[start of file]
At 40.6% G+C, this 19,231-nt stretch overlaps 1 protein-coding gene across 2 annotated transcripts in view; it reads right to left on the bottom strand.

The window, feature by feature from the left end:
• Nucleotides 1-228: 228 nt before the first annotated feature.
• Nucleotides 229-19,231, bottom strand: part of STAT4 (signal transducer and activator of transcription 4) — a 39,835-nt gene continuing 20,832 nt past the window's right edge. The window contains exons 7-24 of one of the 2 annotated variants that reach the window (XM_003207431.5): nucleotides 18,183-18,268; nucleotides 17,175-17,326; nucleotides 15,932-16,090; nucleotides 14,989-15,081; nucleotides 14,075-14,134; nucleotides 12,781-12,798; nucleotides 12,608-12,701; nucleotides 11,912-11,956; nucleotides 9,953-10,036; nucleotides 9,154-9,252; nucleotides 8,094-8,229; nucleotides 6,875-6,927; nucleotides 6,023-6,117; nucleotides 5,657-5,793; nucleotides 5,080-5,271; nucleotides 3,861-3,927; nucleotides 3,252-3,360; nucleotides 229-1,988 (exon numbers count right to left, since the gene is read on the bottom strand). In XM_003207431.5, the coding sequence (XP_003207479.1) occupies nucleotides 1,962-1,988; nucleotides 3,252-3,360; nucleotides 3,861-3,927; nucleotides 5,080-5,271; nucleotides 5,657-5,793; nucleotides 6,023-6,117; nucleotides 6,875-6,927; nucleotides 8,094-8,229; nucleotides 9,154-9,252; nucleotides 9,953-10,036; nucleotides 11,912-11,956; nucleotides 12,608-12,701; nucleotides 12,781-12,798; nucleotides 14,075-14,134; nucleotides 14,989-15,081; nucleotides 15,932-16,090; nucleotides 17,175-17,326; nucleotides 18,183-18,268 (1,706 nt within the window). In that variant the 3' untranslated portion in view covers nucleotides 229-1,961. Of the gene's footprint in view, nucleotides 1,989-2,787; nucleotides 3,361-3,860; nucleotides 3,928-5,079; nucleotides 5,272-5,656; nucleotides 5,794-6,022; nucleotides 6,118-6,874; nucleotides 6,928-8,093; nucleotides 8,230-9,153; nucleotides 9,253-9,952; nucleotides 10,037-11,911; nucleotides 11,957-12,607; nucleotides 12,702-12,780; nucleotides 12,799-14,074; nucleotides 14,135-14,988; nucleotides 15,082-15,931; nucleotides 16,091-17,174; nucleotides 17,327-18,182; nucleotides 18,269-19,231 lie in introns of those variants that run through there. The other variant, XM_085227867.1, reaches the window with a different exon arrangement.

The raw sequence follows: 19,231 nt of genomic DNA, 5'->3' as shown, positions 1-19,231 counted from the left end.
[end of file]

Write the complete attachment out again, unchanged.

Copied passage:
At 40.6% G+C, this 19,231-nt stretch overlaps 1 protein-coding gene across 2 annotated transcripts in view; it reads right to left on the bottom strand.

The window, feature by feature from the left end:
• Nucleotides 1-228: 228 nt before the first annotated feature.
• Nucleotides 229-19,231, bottom strand: part of STAT4 (signal transducer and activator of transcription 4) — a 39,835-nt gene continuing 20,832 nt past the window's right edge. The window contains exons 7-24 of one of the 2 annotated variants that reach the window (XM_003207431.5): nucleotides 18,183-18,268; nucleotides 17,175-17,326; nucleotides 15,932-16,090; nucleotides 14,989-15,081; nucleotides 14,075-14,134; nucleotides 12,781-12,798; nucleotides 12,608-12,701; nucleotides 11,912-11,956; nucleotides 9,953-10,036; nucleotides 9,154-9,252; nucleotides 8,094-8,229; nucleotides 6,875-6,927; nucleotides 6,023-6,117; nucleotides 5,657-5,793; nucleotides 5,080-5,271; nucleotides 3,861-3,927; nucleotides 3,252-3,360; nucleotides 229-1,988 (exon numbers count right to left, since the gene is read on the bottom strand). In XM_003207431.5, the coding sequence (XP_003207479.1) occupies nucleotides 1,962-1,988; nucleotides 3,252-3,360; nucleotides 3,861-3,927; nucleotides 5,080-5,271; nucleotides 5,657-5,793; nucleotides 6,023-6,117; nucleotides 6,875-6,927; nucleotides 8,094-8,229; nucleotides 9,154-9,252; nucleotides 9,953-10,036; nucleotides 11,912-11,956; nucleotides 12,608-12,701; nucleotides 12,781-12,798; nucleotides 14,075-14,134; nucleotides 14,989-15,081; nucleotides 15,932-16,090; nucleotides 17,175-17,326; nucleotides 18,183-18,268 (1,706 nt within the window). In that variant the 3' untranslated portion in view covers nucleotides 229-1,961. Of the gene's footprint in view, nucleotides 1,989-2,787; nucleotides 3,361-3,860; nucleotides 3,928-5,079; nucleotides 5,272-5,656; nucleotides 5,794-6,022; nucleotides 6,118-6,874; nucleotides 6,928-8,093; nucleotides 8,230-9,153; nucleotides 9,253-9,952; nucleotides 10,037-11,911; nucleotides 11,957-12,607; nucleotides 12,702-12,780; nucleotides 12,799-14,074; nucleotides 14,135-14,988; nucleotides 15,082-15,931; nucleotides 16,091-17,174; nucleotides 17,327-18,182; nucleotides 18,269-19,231 lie in introns of those variants that run through there. The other variant, XM_085227867.1, reaches the window with a different exon arrangement.

The raw sequence follows: 19,231 nt of genomic DNA, 5'->3' as shown, positions 1-19,231 counted from the left end.